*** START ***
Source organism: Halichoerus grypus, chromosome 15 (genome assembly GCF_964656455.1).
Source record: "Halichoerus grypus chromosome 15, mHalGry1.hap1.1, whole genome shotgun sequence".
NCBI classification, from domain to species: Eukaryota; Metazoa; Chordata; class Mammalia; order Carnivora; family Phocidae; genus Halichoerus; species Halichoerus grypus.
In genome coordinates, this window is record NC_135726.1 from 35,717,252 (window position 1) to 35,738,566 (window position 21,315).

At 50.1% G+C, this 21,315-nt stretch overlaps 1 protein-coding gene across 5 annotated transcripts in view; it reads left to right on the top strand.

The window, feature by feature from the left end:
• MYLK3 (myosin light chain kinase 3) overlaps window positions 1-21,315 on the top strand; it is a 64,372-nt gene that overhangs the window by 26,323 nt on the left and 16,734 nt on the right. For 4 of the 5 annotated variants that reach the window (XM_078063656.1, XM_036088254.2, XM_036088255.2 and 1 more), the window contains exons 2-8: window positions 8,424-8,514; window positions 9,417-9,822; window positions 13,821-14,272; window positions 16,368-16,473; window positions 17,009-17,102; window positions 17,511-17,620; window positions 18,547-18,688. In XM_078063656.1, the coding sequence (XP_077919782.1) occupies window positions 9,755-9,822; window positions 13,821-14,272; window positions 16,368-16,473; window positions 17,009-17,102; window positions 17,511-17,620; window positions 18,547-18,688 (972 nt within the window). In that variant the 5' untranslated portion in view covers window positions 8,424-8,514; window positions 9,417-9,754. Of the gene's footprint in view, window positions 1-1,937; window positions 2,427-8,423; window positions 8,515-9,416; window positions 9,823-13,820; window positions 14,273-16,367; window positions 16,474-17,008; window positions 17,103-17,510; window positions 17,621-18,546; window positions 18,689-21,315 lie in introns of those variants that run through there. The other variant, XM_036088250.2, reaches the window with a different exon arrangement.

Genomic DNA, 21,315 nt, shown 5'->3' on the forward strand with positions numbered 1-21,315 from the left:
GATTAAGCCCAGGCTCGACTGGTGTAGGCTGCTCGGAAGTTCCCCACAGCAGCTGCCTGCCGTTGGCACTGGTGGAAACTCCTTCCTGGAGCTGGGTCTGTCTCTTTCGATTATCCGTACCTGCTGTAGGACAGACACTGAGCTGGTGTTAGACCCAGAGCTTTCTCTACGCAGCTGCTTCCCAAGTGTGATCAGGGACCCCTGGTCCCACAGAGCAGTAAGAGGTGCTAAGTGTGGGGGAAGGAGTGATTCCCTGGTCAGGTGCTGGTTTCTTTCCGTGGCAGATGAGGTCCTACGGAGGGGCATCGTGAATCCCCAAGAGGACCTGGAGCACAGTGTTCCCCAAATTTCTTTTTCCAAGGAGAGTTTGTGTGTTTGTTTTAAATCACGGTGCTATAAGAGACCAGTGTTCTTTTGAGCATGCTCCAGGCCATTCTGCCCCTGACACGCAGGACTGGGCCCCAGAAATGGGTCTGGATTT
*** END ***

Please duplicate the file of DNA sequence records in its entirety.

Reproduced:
Source organism: Halichoerus grypus, chromosome 15 (genome assembly GCF_964656455.1).
Source record: "Halichoerus grypus chromosome 15, mHalGry1.hap1.1, whole genome shotgun sequence".
NCBI classification, from domain to species: Eukaryota; Metazoa; Chordata; class Mammalia; order Carnivora; family Phocidae; genus Halichoerus; species Halichoerus grypus.
In genome coordinates, this window is record NC_135726.1 from 35,717,252 (window position 1) to 35,738,566 (window position 21,315).

At 50.1% G+C, this 21,315-nt stretch overlaps 1 protein-coding gene across 5 annotated transcripts in view; it reads left to right on the top strand.

The window, feature by feature from the left end:
• MYLK3 (myosin light chain kinase 3) overlaps window positions 1-21,315 on the top strand; it is a 64,372-nt gene that overhangs the window by 26,323 nt on the left and 16,734 nt on the right. For 4 of the 5 annotated variants that reach the window (XM_078063656.1, XM_036088254.2, XM_036088255.2 and 1 more), the window contains exons 2-8: window positions 8,424-8,514; window positions 9,417-9,822; window positions 13,821-14,272; window positions 16,368-16,473; window positions 17,009-17,102; window positions 17,511-17,620; window positions 18,547-18,688. In XM_078063656.1, the coding sequence (XP_077919782.1) occupies window positions 9,755-9,822; window positions 13,821-14,272; window positions 16,368-16,473; window positions 17,009-17,102; window positions 17,511-17,620; window positions 18,547-18,688 (972 nt within the window). In that variant the 5' untranslated portion in view covers window positions 8,424-8,514; window positions 9,417-9,754. Of the gene's footprint in view, window positions 1-1,937; window positions 2,427-8,423; window positions 8,515-9,416; window positions 9,823-13,820; window positions 14,273-16,367; window positions 16,474-17,008; window positions 17,103-17,510; window positions 17,621-18,546; window positions 18,689-21,315 lie in introns of those variants that run through there. The other variant, XM_036088250.2, reaches the window with a different exon arrangement.

Genomic DNA, 21,315 nt, shown 5'->3' on the forward strand with positions numbered 1-21,315 from the left:
GATTAAGCCCAGGCTCGACTGGTGTAGGCTGCTCGGAAGTTCCCCACAGCAGCTGCCTGCCGTTGGCACTGGTGGAAACTCCTTCCTGGAGCTGGGTCTGTCTCTTTCGATTATCCGTACCTGCTGTAGGACAGACACTGAGCTGGTGTTAGACCCAGAGCTTTCTCTACGCAGCTGCTTCCCAAGTGTGATCAGGGACCCCTGGTCCCACAGAGCAGTAAGAGGTGCTAAGTGTGGGGGAAGGAGTGATTCCCTGGTCAGGTGCTGGTTTCTTTCCGTGGCAGATGAGGTCCTACGGAGGGGCATCGTGAATCCCCAAGAGGACCTGGAGCACAGTGTTCCCCAAATTTCTTTTTCCAAGGAGAGTTTGTGTGTTTGTTTTAAATCACGGTGCTATAAGAGACCAGTGTTCTTTTGAGCATGCTCCAGGCCATTCTGCCCCTGACACGCAGGACTGGGCCCCAGAAATGGGTCTGGATTT